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The Berlin subway is available in small and large profiles. This poses special challenges for the interior design. Even in the small-profile trains, a wide impression of space should prevail that comes close to the large profile. © SDTB / Photo: Malte Scherf

The past and the future are juxtaposed in a new exhibition at Deutsches Technikmuseum. The show, named “From A to J – Berlin’s Metro from 1902 to 2072”, was organised jointly with Berlin’s public transport operator and looks back at historical rolling stock while also looking ahead to the new J/JK stock. The exhibition derives its name from the way that Berlin’s metro trains are labelled using consecutive letters of the alphabet; they are currently up to the letter “J”. The plan is for the new stock – being delivered until 2032 – to be in use for over 40 years.

The trains of tomorrow can be explored today using a virtually accessible 360-degree model of the future JK stock, from the passenger spaces to the multifunctional compartment as well as the driver’s cab. A true 1:1 model of the forthcoming train will be available to view when Deutsches Technikmuseum opens again on 1 June. The mock-up will be on display there until the end of May 2022. The first few metro trains comprising the new rolling stock should arrive for testing in the fourth quarter of 2022. BVG, Berlin’s public transport operator, will have the option of procuring up to 1,500 J/JK stock carriages from the company Stadler in Berlin-Pankow in the period up to 2032. To put this in context, BVG currently possesses a total of 1,300 metro carriages of various stocks.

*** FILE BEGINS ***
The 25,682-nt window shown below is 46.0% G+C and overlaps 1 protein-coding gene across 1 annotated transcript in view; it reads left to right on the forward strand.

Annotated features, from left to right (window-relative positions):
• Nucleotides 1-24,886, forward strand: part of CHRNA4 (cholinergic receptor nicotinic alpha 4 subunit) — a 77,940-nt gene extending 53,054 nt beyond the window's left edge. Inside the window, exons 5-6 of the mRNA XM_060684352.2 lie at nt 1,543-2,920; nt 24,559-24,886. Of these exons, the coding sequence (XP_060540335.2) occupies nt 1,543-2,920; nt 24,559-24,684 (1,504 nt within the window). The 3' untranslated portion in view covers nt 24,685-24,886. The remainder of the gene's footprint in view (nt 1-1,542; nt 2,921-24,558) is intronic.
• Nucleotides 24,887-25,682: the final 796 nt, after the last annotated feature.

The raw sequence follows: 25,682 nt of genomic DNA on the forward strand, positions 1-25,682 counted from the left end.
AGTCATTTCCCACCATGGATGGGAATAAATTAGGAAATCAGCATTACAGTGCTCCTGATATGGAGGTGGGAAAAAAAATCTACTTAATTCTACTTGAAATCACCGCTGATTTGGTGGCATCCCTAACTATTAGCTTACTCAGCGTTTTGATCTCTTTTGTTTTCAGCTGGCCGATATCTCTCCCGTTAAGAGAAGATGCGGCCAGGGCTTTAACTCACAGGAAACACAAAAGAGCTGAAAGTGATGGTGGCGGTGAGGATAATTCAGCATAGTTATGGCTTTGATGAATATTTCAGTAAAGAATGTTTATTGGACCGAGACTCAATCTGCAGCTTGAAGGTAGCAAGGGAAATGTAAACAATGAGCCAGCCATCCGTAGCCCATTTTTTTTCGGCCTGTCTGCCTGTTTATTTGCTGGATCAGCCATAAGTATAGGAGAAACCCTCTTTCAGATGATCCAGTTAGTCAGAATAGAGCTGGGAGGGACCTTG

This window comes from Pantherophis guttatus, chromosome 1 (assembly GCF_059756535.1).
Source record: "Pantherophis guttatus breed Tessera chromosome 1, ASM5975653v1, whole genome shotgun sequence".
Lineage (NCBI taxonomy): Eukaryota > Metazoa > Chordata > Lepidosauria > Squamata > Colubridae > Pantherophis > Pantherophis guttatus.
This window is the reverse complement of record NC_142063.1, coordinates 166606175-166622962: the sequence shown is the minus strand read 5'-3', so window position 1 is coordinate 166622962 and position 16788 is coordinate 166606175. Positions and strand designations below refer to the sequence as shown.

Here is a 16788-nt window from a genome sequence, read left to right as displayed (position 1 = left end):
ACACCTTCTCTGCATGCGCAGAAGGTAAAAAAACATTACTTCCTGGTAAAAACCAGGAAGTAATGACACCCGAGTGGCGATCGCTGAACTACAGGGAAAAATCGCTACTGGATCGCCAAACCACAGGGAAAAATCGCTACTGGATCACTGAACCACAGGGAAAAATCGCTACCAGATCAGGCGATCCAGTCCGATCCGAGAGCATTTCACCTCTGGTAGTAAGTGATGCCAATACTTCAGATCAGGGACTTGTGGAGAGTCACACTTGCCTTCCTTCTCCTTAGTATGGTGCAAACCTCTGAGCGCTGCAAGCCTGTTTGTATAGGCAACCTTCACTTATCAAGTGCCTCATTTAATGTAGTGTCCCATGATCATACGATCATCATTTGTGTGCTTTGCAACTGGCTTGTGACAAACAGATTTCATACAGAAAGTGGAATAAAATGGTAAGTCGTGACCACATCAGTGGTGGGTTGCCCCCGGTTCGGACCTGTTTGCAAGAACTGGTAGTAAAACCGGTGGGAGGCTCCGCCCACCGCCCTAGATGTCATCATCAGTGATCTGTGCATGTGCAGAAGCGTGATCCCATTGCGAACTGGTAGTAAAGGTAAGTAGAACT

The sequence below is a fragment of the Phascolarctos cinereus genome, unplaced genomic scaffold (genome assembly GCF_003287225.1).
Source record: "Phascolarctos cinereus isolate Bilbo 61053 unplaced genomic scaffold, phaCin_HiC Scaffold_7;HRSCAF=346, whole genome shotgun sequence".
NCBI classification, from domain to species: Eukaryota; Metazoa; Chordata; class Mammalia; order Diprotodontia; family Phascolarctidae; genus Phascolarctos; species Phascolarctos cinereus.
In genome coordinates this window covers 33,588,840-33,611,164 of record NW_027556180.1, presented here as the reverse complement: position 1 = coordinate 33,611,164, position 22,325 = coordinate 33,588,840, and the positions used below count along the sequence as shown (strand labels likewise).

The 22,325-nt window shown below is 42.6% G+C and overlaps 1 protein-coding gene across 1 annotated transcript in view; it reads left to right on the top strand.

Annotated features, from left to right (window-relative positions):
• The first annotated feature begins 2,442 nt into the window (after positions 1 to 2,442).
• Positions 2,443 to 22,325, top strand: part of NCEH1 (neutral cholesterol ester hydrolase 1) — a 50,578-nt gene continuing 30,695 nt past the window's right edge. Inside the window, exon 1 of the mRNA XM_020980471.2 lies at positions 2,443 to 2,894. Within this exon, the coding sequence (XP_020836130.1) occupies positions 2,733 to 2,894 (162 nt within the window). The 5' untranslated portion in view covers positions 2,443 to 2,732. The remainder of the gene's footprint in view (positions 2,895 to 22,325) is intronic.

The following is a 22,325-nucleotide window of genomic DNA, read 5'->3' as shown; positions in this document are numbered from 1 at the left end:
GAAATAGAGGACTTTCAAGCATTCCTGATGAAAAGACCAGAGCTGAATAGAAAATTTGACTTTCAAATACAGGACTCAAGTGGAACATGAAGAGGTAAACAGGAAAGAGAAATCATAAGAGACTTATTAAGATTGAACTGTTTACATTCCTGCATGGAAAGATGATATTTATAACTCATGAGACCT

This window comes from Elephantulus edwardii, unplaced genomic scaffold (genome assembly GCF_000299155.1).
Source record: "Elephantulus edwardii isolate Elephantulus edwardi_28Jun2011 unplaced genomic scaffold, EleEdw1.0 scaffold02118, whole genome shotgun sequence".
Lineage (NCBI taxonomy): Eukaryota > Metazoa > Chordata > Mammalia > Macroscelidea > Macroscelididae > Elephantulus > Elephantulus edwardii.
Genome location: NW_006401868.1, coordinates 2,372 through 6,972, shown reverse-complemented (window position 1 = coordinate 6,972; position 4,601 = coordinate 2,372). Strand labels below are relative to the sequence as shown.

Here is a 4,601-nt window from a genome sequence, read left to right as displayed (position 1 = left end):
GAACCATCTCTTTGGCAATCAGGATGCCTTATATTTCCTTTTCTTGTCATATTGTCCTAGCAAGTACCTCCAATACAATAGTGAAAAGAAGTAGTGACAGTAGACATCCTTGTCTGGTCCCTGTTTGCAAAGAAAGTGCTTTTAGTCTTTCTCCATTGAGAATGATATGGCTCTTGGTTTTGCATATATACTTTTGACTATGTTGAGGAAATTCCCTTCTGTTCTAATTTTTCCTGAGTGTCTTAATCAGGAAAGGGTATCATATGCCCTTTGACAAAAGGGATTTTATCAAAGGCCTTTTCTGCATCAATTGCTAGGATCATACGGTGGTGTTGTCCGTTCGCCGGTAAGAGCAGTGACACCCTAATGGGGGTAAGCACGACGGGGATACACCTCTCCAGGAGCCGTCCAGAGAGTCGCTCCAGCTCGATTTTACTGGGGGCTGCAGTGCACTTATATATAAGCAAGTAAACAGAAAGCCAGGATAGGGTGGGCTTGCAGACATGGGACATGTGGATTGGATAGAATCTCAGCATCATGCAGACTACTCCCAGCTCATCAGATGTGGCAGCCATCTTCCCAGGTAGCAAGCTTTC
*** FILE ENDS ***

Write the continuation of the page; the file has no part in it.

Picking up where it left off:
Berlin’s metro, called the “U-Bahn”, was Germany’s first and opened in 1902. The first series of Motor Car No. 86 was created six years later and came to be labelled the “A1” stock. This carriage, constructed from large timber sheets, was in use until 1969. After various intermediate stops, including as the beverage storeroom at the Friedrichsfelde depot canteen, it was added to East Germany’s list of technical heritage in 1975. Volunteers at the U-Bahn community group began restoring it in the 1980s, finishing in 2017 and earning the Industrial Culture Award for it from the Georg Agricola Society for the History of Technology. The A stock is complemented by another historical twin unit, the F79 stock carriages numbered 2700 and 2701 from 1980 – a West Berlin classic. Line U7 to Spandau (up to Rohrdamm) was opened with precisely this unit on 1 October 1980; its stations are now heritage-listed.

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